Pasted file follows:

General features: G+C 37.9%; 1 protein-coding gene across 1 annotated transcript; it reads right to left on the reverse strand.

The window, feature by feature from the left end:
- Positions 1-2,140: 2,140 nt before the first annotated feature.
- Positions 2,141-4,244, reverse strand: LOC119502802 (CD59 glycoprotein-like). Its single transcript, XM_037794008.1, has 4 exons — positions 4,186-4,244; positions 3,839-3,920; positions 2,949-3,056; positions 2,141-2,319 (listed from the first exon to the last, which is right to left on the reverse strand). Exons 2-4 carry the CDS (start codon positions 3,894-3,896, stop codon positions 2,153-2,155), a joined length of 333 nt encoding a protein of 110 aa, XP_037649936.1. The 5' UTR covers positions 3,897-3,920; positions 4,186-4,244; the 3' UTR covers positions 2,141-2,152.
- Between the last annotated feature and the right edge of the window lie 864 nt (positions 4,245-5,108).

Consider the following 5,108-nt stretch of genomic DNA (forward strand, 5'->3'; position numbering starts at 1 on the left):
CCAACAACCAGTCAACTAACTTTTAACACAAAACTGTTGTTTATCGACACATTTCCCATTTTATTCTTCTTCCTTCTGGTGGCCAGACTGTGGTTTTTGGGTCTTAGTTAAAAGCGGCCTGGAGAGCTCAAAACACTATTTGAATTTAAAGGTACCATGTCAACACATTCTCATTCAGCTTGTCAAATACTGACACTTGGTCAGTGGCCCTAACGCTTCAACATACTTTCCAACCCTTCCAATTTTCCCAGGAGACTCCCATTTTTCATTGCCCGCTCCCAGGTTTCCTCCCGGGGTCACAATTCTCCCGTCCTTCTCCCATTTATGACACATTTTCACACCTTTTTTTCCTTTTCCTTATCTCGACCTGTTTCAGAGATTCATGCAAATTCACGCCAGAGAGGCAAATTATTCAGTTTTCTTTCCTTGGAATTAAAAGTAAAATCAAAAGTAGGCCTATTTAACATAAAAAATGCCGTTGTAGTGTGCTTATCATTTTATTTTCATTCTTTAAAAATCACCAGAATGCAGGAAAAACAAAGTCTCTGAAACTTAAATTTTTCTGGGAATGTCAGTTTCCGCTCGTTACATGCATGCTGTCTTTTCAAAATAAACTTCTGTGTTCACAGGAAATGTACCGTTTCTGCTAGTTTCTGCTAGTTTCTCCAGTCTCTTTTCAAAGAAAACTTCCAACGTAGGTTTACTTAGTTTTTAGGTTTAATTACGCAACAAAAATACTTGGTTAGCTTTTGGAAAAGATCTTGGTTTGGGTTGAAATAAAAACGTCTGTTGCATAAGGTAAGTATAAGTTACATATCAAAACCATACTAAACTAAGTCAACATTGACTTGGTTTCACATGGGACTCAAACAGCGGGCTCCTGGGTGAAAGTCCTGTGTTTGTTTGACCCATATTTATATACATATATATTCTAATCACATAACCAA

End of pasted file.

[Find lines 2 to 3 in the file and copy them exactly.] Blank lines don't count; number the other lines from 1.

The window, feature by feature from the left end:
- Positions 1-2,140: 2,140 nt before the first annotated feature.